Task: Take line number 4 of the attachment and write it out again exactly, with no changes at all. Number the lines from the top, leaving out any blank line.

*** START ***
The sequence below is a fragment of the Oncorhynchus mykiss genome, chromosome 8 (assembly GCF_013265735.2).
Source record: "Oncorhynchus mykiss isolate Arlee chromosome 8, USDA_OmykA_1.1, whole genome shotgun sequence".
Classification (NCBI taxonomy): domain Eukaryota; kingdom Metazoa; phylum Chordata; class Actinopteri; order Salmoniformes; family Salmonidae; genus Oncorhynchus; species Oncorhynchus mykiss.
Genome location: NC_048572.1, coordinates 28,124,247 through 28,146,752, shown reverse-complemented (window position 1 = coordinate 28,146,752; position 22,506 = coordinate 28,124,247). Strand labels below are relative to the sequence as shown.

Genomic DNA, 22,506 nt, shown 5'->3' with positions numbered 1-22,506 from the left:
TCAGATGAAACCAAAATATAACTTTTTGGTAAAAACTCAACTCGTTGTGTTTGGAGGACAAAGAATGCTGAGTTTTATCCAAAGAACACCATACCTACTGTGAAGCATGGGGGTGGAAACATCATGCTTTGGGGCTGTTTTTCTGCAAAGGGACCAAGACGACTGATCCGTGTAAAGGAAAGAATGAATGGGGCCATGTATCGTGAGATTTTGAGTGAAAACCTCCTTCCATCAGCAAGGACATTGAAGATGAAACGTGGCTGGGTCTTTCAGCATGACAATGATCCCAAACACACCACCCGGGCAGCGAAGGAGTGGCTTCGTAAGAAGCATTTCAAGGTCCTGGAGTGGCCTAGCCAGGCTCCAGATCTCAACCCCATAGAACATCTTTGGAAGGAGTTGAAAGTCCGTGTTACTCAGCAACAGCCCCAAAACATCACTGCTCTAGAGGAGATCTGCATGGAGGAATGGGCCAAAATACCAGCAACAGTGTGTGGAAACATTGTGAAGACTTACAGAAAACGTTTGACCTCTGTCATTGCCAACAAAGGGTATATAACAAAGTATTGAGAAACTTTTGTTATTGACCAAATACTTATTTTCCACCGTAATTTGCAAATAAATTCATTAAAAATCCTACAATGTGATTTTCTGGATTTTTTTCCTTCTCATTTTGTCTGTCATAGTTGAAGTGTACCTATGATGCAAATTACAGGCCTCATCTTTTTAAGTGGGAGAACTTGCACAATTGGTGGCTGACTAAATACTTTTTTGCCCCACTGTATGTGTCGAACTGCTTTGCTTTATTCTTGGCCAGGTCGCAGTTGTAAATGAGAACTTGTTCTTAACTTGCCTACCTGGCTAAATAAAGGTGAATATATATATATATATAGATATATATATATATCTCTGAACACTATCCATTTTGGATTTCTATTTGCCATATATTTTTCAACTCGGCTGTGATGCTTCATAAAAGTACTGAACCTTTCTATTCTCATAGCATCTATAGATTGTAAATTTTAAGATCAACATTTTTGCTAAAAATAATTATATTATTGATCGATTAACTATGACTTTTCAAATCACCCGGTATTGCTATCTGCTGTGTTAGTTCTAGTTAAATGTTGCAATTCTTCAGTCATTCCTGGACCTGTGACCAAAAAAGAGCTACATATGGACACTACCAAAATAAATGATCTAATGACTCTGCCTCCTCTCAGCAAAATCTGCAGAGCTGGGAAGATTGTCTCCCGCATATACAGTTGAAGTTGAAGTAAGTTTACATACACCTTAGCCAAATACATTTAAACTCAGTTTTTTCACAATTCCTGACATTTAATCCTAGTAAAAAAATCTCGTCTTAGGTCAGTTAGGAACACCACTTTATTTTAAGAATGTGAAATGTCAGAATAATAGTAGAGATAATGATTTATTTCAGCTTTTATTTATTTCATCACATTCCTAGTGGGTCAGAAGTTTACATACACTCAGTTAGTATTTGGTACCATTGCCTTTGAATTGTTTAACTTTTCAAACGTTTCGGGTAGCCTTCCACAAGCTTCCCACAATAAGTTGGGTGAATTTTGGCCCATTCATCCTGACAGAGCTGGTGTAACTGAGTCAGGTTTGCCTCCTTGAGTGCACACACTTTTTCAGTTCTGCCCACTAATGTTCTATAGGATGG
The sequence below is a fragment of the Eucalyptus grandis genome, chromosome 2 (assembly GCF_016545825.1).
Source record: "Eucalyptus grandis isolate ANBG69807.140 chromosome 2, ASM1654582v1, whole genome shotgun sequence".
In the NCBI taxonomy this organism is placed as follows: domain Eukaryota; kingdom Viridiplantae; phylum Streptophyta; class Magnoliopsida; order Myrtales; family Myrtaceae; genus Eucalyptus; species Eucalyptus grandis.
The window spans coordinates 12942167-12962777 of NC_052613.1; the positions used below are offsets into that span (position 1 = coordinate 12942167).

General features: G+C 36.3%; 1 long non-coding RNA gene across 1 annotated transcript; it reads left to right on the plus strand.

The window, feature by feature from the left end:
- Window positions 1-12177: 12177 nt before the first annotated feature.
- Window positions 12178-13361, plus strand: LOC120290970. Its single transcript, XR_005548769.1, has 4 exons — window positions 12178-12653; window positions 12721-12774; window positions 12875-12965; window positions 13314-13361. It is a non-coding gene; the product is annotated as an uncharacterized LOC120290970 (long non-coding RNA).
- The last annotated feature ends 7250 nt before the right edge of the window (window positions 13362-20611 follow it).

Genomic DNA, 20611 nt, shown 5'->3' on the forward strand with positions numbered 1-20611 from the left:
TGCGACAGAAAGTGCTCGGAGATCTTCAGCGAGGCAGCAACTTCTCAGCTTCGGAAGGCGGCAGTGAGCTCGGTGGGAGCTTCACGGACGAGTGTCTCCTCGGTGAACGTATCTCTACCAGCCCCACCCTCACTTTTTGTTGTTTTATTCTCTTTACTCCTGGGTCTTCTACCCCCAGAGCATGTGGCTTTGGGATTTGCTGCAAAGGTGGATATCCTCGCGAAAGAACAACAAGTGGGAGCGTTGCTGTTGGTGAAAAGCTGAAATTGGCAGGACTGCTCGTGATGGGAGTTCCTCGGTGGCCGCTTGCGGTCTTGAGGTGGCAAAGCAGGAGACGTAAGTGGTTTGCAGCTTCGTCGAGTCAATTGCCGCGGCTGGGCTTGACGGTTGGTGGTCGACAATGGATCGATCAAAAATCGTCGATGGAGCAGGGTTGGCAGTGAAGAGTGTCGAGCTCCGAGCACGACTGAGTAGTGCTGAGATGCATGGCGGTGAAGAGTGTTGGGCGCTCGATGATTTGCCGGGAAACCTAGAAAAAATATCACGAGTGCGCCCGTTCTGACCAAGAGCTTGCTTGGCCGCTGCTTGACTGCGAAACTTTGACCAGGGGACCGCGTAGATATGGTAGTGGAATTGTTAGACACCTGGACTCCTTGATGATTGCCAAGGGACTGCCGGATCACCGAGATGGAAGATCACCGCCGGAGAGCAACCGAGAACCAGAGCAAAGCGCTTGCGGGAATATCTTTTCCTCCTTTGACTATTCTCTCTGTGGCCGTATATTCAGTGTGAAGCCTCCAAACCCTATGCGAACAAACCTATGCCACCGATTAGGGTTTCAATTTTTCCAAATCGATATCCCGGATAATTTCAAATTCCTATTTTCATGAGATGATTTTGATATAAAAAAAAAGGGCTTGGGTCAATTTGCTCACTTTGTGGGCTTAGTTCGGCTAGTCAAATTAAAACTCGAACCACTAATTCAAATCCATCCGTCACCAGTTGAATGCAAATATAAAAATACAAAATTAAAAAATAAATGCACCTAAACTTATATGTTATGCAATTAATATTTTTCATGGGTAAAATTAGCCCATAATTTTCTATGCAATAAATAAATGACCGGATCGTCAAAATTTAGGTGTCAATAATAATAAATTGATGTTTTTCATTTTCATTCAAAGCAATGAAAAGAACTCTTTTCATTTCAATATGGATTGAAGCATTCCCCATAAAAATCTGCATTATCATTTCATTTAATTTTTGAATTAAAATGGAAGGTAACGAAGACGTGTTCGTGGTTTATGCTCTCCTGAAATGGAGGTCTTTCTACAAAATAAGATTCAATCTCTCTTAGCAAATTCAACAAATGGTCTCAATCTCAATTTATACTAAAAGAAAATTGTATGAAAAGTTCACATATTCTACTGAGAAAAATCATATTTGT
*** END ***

Genome location: NC_048572.1, coordinates 28,124,247 through 28,146,752, shown reverse-complemented (window position 1 = coordinate 28,146,752; position 22,506 = coordinate 28,124,247). Strand labels below are relative to the sequence as shown.